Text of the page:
The opinion of the court was delivered by: POLLACK
Plaintiff, a prominent popular songstress, has applied for a preliminary injunction, pursuant to Rule 65, Fed.R.Civ.P., to restrain defendants from selling, showing, or distributing the motion picture "Huckleberry Finn" and the soundtrack album from that movie. The litigation is in essence centered around whether the plaintiff had the right of approval of the use and approved of the use in the picture of a song which she had recorded for defendants.
The facts bearing on this application are as follows.
In May of 1973 the plaintiff was approached by defendant Apjac International, Inc. (hereinafter "Apjac"), the producer of "Huckleberry Finn" to sing a particular song entitled "Freedom" to be incorporated in the soundtrack of the movie. Plaintiff expressed immediate interest in the project, and without any written agreement, she agreed to record the song. On June 11, 1973, a representative of Apjac wrote to plaintiff's counsel confirming the alleged "oral understanding" between the parties. On July 9, Apjac's counsel forwarded to plaintiff's lawyer two proposed forms of written agreements, one between Apjac and the plaintiff and the other, between Apjac and Atlantic Records.
On July 18, Apjac's counsel also sent to plaintiff's lawyer a "short form" of written agreement between the plaintiff and defendant United Artists. In none of the forwarding letters or proposed written agreements was there any indication of any right of approval retained by plaintiff over the release of the anticipated recording.
On November 27, 1973, Apjac's lawyer wrote plaintiff's counsel for approval of the credit to plaintiff to be displayed in the movie. This letter requested the completion and return of the written forms of agreement sent earlier. On December 3, the use of plaintiff's name in the film credits was expressly approved as suggested and several suggestions pertaining to compensation arrangements and other details were proposed. These additions were subsequently embodied in proposed forms of written agreement sent to plaintiff on April 10, 1974. Meanwhile, during December of 1973, the song in question was recorded by plaintiff in California.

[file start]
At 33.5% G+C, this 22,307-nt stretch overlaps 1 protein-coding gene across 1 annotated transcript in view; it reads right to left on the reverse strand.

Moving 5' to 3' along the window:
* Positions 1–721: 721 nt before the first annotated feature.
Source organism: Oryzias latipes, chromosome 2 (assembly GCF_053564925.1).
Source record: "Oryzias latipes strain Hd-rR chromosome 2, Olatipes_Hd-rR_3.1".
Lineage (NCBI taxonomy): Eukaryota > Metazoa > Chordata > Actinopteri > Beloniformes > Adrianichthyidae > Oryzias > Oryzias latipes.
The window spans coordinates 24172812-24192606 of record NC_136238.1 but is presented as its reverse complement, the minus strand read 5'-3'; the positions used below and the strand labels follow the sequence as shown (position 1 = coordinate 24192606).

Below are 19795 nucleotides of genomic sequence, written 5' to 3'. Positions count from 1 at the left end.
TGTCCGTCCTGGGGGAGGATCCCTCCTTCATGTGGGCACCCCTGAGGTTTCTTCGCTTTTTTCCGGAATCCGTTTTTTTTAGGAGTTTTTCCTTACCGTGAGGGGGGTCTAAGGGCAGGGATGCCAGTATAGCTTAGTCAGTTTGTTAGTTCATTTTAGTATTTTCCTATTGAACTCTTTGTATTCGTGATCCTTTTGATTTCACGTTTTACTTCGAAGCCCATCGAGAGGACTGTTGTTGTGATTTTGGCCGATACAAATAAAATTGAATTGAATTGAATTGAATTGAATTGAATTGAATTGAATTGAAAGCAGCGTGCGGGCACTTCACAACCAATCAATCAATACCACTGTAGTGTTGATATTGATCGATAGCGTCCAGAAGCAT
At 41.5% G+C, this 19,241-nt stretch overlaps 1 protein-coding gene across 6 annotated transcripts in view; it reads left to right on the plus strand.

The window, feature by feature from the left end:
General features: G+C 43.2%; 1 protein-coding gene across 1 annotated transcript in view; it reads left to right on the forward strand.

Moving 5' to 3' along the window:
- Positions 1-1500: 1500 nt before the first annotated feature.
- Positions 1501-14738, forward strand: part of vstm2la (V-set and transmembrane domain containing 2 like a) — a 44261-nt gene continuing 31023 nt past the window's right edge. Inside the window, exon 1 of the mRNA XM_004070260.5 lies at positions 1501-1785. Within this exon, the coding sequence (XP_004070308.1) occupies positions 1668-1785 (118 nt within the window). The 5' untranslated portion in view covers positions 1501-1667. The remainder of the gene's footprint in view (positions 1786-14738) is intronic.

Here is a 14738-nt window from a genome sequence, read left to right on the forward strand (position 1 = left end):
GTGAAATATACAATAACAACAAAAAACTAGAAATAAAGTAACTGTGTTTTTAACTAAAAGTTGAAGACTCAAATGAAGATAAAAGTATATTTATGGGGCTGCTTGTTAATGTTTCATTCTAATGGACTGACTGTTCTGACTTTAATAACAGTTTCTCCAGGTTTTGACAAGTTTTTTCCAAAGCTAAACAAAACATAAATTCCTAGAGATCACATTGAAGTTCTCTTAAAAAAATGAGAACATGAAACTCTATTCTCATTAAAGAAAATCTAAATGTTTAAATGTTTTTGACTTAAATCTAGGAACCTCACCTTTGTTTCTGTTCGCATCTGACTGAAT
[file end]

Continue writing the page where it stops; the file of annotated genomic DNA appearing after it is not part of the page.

Plaintiff claims that she and her attorney "indicated" to Apjac and Apjac's music director that the recording was to be a "trial" recording only, and that it was not to be released under any circumstances until (i), she had personally approved the recording, (ii), the forms of contracts were fully executed, and (iii), the agreed compensation to plaintiff (totalling some $5,000) was paid. Plaintiff further contends that neither she nor the Apjac music director was "satisfied" with the December recording session, and she "understood" that a second session would be scheduled.
Defendants deny that there was any understanding as to a right of approval of the recording by the plaintiff or to a second recording date.